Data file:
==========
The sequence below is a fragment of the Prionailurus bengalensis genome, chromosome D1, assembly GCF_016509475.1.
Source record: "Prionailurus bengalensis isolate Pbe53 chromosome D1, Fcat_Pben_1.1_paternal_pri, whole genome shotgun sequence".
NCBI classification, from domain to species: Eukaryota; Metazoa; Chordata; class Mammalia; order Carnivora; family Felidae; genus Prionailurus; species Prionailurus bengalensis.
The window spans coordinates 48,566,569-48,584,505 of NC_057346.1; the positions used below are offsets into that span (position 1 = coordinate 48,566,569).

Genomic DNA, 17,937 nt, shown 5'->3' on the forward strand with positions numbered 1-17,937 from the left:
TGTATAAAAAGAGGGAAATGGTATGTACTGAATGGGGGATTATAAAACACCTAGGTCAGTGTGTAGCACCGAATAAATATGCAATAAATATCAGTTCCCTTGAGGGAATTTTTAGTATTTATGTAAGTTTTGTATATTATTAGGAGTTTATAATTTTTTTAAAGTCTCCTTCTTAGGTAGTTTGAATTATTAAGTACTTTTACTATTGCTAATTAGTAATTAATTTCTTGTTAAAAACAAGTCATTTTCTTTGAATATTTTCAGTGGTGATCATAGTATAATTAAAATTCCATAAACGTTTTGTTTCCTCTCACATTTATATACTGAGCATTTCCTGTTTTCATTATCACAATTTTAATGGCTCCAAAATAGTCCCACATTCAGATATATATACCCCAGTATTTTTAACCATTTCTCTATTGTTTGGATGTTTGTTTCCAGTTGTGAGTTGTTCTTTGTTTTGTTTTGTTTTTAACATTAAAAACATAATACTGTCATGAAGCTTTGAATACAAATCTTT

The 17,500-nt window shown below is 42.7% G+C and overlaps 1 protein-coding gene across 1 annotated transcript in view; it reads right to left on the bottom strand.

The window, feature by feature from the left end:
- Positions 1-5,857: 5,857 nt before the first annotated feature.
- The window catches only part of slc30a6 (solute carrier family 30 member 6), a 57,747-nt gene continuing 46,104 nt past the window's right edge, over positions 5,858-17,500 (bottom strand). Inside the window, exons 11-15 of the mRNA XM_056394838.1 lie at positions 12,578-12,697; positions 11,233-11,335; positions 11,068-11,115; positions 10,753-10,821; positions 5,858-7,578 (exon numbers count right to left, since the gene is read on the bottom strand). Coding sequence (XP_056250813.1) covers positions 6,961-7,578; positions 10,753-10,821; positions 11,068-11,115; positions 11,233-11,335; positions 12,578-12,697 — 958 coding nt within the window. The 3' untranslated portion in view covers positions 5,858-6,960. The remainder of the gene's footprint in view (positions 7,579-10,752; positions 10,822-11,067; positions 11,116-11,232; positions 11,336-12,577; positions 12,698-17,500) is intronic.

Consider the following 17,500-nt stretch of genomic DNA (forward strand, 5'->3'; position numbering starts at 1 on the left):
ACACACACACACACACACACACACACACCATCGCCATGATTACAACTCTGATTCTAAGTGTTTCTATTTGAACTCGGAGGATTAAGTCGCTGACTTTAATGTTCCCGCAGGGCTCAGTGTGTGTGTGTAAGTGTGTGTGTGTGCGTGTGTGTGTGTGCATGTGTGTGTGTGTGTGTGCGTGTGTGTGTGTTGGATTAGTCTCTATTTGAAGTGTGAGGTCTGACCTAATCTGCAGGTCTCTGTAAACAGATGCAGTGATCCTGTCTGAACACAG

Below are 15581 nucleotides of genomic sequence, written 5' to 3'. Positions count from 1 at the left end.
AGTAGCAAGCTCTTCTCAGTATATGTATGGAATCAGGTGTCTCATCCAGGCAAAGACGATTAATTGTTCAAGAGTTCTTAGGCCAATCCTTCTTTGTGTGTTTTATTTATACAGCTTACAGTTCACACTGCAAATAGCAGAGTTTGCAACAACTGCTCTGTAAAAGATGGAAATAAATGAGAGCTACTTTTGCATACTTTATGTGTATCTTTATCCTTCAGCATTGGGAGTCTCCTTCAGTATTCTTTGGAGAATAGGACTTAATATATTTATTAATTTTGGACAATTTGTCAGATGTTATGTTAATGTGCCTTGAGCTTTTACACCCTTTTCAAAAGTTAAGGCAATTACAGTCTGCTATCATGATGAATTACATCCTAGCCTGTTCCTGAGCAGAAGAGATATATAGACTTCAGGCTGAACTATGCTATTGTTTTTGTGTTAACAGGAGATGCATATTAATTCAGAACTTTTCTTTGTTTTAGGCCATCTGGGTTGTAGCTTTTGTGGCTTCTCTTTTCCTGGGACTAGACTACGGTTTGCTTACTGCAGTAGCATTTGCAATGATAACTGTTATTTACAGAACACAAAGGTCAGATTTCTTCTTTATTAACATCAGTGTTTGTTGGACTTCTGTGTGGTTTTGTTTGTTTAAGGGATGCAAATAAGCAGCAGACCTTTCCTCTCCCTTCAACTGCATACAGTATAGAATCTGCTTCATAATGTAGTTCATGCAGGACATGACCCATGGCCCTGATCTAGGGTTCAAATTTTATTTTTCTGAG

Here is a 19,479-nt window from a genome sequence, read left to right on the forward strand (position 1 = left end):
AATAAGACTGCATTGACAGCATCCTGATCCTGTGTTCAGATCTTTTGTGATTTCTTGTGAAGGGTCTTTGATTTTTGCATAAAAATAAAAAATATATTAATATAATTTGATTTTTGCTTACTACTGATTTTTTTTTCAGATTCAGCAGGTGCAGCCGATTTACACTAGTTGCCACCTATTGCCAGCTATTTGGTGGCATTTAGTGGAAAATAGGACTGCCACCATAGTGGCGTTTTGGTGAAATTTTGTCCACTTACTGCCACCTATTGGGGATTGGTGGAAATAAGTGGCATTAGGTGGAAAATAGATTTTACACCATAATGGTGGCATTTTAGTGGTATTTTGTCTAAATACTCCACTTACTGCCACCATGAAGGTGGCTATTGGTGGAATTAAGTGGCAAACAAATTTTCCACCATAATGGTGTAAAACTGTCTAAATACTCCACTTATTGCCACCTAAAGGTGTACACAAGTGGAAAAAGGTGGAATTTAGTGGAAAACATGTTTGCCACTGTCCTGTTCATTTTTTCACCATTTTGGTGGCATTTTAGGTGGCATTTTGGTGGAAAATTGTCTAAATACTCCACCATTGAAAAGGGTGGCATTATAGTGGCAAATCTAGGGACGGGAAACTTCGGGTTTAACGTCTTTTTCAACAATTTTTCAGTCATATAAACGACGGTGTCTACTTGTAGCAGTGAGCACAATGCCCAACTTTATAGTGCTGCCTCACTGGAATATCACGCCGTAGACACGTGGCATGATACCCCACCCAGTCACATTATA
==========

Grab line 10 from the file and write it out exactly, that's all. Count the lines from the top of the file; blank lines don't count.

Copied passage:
- The window catches only part of slc30a6 (solute carrier family 30 member 6), a 57,747-nt gene continuing 46,104 nt past the window's right edge, over positions 5,858-17,500 (bottom strand). Inside the window, exons 11-15 of the mRNA XM_056394838.1 lie at positions 12,578-12,697; positions 11,233-11,335; positions 11,068-11,115; positions 10,753-10,821; positions 5,858-7,578 (exon numbers count right to left, since the gene is read on the bottom strand). Coding sequence (XP_056250813.1) covers positions 6,961-7,578; positions 10,753-10,821; positions 11,068-11,115; positions 11,233-11,335; positions 12,578-12,697 — 958 coding nt within the window. The 3' untranslated portion in view covers positions 5,858-6,960. The remainder of the gene's footprint in view (positions 7,579-10,752; positions 10,822-11,067; positions 11,116-11,232; positions 11,336-12,577; positions 12,698-17,500) is intronic.